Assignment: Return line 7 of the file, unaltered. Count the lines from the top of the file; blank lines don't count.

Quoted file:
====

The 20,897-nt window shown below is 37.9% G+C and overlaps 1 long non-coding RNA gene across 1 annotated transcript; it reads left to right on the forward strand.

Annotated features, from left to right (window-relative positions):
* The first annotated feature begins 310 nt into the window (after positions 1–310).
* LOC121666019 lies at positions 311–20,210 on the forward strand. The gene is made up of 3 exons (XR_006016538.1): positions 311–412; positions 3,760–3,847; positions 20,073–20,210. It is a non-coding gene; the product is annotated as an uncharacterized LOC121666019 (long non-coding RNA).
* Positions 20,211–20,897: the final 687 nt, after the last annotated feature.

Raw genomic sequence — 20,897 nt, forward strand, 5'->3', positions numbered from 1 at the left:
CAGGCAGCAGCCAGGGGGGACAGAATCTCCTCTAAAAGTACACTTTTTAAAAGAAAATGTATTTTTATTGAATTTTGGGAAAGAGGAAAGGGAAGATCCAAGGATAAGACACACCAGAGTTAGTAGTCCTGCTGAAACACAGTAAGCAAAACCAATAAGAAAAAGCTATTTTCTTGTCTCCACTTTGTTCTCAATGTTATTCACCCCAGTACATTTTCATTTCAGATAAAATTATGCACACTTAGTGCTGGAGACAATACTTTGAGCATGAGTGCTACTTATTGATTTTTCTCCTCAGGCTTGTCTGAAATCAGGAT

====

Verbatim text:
CAGGCAGCAGCCAGGGGGGACAGAATCTCCTCTAAAAGTACACTTTTTAAAAGAAAATGTATTTTTATTGAATTTTGGGAAAGAGGAAAGGGAAGATCCAAGGATAAGACACACCAGAGTTAGTAGTCCTGCTGAAACACAGTAAGCAAAACCAATAAGAAAAAGCTATTTTCTTGTCTCCACTTTGTTCTCAATGTTATTCACCCCAGTACATTTTCATTTCAGATAAAATTATGCACACTTAGTGCTGGAGACAATACTTTGAGCATGAGTGCTACTTATTGATTTTTCTCCTCAGGCTTGTCTGAAATCAGGAT